The other day I discovered a new entry for my list: appendix B of
"Cryptography: An introduction to Computer Security" by Jennifer Seberry
and Josef Pieprzyk. Both are of University College, University of New
South Wales, Australian Defence Force Academy. The publisher is Prentice
Hall, and the ISBN is 0-13-194986-1.
Earlier entries on my list include the following:
1. "Computer Networks" by Andrew Tanenbaum (both editions) - Pascal
2. "Numerical Recipes" (all editions) - Pascal, Fortran, C
3. BYTE Magazine, April 1977 - 6502 assembler
I am interested in additions to this list. Once again, I am looking
specifically for SOURCE CODE -- mere descriptions of the DES algorithm do not
count. Apparently the US Government believes that only Americans are smart
enough to turn an algorithm description into code, so they see no problem
with attempting to outlaw the export of code whose algorithms have been
freely and widely published around the world for the past 15 years.
Of course "the US Government" is not a single monolithic organism
with completely coordinated, coherent policies. For example, I
work for the U.S. government, but have never received an official
request for any ruling on these matters, because it's not my job.
On the other hand, the agency responsible for export licensing is
the Commerce Dept., and they do issue export licenses for DES, just
on a case-by-case basis and not as a blanket permission. They in
turn are guided by NSA recommendations, probably obtained over a
decade ago and never updated.
The root problem is that the people of the United States of America
have, at least through default, allowed their representatives to
sanction the imposition of such controls by the Executive Branch.
Clearly, at that level one should expect only broad policy, not
detailed evaluation of which specific systems are "safe" and which
are not. You need to argue that ALL cryptographic algorithms would
be safe to export, not that just one version of DES is, if you want
the overall cryptographic export restrictions lifted. Otherwise,
you need to talk to the Commerce Dept. and convince them that there
is some benefit to the U.S. in a blanket permission to export DES.
You could also try the argument that you seem to be relying on,
that the cat is already out of the bag, but in security matters
that is not normally accepted as a sufficient reason. There have
been many cases of compromise of secrets by news media or other
means, that are still classified even though anyone who cares can
find them out through research of publicly-available information.
Frankly, I think DES was a mistake in many ways, one of them being
any attempt at all to include it under export controls, since it
was explicitly designed as a PUBLIC method of encryption. However,
as mentioned above you need to convince the right people of that.
The problem is not the Commerce Department. They have a blanket waiver for
anything that is already freely available to persons within the US. The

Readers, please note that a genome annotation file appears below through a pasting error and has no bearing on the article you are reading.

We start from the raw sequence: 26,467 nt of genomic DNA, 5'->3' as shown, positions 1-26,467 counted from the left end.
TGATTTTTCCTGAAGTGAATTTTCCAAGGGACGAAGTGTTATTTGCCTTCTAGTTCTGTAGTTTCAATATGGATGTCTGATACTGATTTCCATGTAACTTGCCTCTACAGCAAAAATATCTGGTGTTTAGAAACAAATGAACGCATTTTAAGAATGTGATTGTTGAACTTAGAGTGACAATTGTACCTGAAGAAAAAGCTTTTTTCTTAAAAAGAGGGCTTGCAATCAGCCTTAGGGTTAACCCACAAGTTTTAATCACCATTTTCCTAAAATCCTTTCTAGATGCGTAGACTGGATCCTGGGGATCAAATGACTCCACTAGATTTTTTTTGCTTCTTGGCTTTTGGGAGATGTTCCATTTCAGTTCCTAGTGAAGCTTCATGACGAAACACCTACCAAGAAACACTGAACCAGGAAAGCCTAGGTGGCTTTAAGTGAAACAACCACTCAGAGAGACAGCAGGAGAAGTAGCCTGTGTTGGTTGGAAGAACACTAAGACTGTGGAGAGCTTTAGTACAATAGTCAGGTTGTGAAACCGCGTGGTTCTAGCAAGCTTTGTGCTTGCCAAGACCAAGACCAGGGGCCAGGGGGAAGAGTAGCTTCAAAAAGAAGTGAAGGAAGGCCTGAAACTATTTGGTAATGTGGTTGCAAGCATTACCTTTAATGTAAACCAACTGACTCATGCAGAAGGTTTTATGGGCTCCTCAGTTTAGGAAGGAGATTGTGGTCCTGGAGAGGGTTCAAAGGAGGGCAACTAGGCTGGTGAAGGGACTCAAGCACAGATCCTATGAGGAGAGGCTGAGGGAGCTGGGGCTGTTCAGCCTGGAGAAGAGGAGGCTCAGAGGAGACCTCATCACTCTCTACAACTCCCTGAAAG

problem is the ITARs, which are administered by the State Department. They
include "cryptographic machines and software" on the munitions list, and
there is no waiver for information already in the public domain.
Last week the news reported that Bush was proposing to ease up on export
controls for widely available technology. 80386 (but not 80486) systems
would be okay for export to the eastern bloc (what's left of it). Does
anybody have any specifics, especially as they pertain to cryptography?
I would like to add two entries to your list:
"Mathematical Cryptology" by Wayne Patterson (Department of Computer Science,
University of New Orleans), published 1987,
source code in Pascal beginning on page 232.
"The Standard Data Encryption Algorithm" by Harry Katzan Jr. (Chairman,
Computer Science Department, Pratt Institute), published 1977,
source code in APL. Notable in this regard is Chapter 5 which is entitled
"Bitwise walk-through of the standard data encryption algorithm"
Overall, this is a quite unusual book, and its 1977 date puts it
considerably early in the field of books containing software implementations
of cryptographic algorithms.
Editor and Publisher
9755 Oatley Lane
Burke, VA 22015 U.S.A.
Actually, it is the U.S. Department of State (rather than Commerce)
who (at this time) has primary responsibility for issuing
export licenses for crypto software. The particular part of the
State Department is the Office of Defense Trade (formerly named
The Office of Munitions Control), part of the State Department's
Bureau of Politico-Military Affairs.
Actually, NSA makes a recommendation for each commodity jurisdiction
determination which is required under category 13B of ITAR. It took me
"only" 16 months to obtain the following paragraph (under the
Freedom of Information Act) to learn that NSA's position (considerably
more recent than a decade ago) as of February 1987 was:
"Although software was developed from open source material,
the application of that information into the subject software
program contains cryptographic capabilities that are controlled
under category 13B."
The Commerce Department took the completely opposite position:
"There is no military application identified. The software is
also written without a military application in mind."
I therefore agree that "the US Government is not a single monolithic
organism with completely coordinated, coherent policies." My primary
concern is that those policies must comply with the U.S. Constitution
and thereby allow the free dissemination of open-source/published
material -- including software (ESPECIALLY FREE SOFTWARE) which is
developed directly from published algorithms.
Editor and Publisher
9755 Oatley Lane
Burke, VA 22015